Many of us are preparing our journey to San Francisco for Apple’s World Wide Developer Conference. It hopefully brings us at least a preview of iOS 5. And iCloud. And so much more.
So it comes as no surprise, that this week in iOS development has been pretty slow.
- Last week I pointed out that from my discussion with peers I learned, that many still struggle with subtle memory management details and the inner workings of at least parts of Objective-C. In iOS 4, Apple introduced a new language construct, called Blocks. Joachim Bengtsson has what I regard as the most comprehensive and clearly written introduction to Blocks. It’s a little bit hard to digest, but I highly recommend giving it a try. Thanks to @lippling for the tip.
- When Tweetie Twitter hit the iPad, the blogosphere was abuzz about its remarkably fresh user interface. Ever wondered how it’s created? Aaron Brethorst explains how to build the Twitter iPad user experience. GitHub hosted source code included!
- Nielsen Norman Group published a 116 long pages report on iPad Apps and Website Usability. The free download is based on “two rounds of usability studies with real users, reporting how they actually used a broad variety of iPad apps as well as websites accessed on the iPad”. I admit, it’s a massive read for those of us, who like to code. But if you happen to be on a plane to San Francisco next week anyway, you might really want to dive into it. Thanks to @jdandrea for this and the one before.
- If you are still with us after heaving read the Nielsen Norman Group’s report, Guy English has a fascinating article in which he revisits a five years old Ars Technica post. It deals with the history of Objective-C, its possible shortcomings and what Apple should do, to further evolve the language into a good direction. You just want his conclusion? Here we go: “I believe that UIKit and AppKit (well, mostly) are well enough abstracted that they can serve their purpose for many more years.”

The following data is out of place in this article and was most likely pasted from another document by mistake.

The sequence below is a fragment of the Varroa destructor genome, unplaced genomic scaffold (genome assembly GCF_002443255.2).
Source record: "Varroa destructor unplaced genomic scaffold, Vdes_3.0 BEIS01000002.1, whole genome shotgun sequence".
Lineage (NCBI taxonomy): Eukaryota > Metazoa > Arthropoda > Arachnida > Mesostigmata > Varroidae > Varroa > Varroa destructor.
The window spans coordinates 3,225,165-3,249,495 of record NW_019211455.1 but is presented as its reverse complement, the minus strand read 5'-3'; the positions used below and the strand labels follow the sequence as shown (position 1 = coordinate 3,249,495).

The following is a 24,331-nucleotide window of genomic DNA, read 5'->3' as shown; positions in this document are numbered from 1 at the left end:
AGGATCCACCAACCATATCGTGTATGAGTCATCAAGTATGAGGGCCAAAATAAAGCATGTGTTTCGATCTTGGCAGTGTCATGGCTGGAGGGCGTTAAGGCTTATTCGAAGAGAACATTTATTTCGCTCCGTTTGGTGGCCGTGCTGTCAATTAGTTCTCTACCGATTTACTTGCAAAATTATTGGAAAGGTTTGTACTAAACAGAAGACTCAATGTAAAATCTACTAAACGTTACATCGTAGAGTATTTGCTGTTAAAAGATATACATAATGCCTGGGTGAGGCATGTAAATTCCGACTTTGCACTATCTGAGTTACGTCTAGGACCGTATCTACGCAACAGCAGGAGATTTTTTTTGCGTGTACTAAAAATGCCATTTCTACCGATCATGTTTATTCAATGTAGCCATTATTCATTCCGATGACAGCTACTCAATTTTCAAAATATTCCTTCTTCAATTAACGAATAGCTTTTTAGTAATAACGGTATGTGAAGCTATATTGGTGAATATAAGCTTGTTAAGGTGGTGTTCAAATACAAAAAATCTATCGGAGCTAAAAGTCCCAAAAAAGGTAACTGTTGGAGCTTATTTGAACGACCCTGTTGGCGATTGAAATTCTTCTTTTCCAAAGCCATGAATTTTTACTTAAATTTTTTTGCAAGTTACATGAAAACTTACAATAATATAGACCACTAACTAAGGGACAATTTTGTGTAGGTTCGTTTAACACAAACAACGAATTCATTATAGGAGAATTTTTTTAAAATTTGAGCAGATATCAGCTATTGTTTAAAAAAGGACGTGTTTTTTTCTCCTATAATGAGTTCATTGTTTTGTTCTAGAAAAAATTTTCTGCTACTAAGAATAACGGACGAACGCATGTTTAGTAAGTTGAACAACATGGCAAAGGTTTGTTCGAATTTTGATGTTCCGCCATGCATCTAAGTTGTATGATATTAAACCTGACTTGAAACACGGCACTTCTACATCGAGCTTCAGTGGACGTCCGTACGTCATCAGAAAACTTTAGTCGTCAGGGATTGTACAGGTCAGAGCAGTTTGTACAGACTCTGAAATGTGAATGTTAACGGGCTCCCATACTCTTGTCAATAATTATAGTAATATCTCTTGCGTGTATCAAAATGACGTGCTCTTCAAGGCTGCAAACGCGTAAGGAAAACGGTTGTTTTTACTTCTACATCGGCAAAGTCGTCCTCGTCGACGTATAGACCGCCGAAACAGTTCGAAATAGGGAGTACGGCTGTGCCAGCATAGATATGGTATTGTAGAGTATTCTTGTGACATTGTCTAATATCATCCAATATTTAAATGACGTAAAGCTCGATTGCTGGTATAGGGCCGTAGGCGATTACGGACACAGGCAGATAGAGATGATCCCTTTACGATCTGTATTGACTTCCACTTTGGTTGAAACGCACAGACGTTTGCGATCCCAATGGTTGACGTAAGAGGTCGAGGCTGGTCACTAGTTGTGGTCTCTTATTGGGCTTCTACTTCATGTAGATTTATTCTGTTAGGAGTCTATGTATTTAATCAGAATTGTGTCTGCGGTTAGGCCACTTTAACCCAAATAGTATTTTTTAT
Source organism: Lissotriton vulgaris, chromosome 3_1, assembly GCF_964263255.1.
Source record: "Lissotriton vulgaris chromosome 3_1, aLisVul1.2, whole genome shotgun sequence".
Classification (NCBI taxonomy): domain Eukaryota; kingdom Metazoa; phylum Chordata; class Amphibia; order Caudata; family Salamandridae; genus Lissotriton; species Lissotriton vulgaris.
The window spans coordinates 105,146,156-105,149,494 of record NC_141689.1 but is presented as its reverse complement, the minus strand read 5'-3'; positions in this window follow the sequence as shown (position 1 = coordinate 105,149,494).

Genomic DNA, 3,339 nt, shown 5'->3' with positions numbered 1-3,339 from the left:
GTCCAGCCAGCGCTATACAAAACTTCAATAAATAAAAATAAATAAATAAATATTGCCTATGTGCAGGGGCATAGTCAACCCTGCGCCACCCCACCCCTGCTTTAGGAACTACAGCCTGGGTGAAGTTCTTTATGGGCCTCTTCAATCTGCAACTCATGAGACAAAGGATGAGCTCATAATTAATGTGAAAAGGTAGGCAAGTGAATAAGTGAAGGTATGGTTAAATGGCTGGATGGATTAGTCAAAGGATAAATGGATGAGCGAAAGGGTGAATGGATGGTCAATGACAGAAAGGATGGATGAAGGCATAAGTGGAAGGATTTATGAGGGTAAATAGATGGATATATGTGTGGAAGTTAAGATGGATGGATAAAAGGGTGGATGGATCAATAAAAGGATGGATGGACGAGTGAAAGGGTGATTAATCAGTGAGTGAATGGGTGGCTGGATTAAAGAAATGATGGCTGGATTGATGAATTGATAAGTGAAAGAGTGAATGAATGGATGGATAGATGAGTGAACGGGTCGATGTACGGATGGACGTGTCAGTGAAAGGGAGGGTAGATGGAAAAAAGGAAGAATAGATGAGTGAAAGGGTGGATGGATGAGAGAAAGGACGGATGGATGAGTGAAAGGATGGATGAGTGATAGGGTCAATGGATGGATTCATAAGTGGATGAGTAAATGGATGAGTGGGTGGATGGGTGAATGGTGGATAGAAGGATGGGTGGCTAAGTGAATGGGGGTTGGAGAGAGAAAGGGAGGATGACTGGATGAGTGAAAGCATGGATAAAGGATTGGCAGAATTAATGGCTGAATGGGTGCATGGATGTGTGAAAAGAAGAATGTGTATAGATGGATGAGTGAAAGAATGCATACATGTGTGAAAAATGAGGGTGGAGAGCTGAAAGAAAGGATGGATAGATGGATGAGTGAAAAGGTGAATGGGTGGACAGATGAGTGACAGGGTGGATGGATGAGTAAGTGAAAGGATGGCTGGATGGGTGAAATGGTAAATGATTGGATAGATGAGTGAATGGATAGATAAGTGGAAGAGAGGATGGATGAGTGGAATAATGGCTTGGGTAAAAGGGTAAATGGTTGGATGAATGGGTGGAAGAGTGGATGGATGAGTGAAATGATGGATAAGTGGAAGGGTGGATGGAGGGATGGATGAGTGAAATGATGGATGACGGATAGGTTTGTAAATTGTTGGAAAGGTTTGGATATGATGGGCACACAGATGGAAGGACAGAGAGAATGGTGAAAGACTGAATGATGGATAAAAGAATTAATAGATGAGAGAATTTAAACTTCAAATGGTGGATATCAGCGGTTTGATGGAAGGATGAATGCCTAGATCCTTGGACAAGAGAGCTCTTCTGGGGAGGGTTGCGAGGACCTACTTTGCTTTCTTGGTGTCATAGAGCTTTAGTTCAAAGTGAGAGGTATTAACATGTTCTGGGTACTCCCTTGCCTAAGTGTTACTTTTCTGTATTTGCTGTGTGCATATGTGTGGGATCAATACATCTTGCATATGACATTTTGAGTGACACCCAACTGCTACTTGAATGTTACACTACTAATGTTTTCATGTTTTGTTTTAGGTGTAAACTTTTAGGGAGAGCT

- This week, one of my customers was complaining that in one of the apps I’ve created, the ringtone mute switch was also killing the media player’s audio when playing back video. Not only is this contrary to how Apple’s own YouTube app behaves, it really tends to confuse users. Unfortunately, it also is the media player’s default behavior! Turns out, the fix is pretty easy. Find my explanation here.
- Many developers use the open source ShareKit to integrate into Facebook, Twitter and other parts of the Social Web. Last week we experienced yet another breaking change in Facebook’s APIs, causing ShareKit to stop working. Apparently, a fix has been submitted to GitHub. I was not able to confirm it myself as of this writing, so if you’ve updated ShareKit and it works – or doesn’t – please let us know in the comments.
That’s it for week 21 in iOS Development.
Should you stumble upon anything great we should cover in next week’s rundown, please tip me over at Twitter (@24z).
Last but not least, for those of you attending WWDC, Mac Indie has The Definitive WWDC’11 Party & Event List.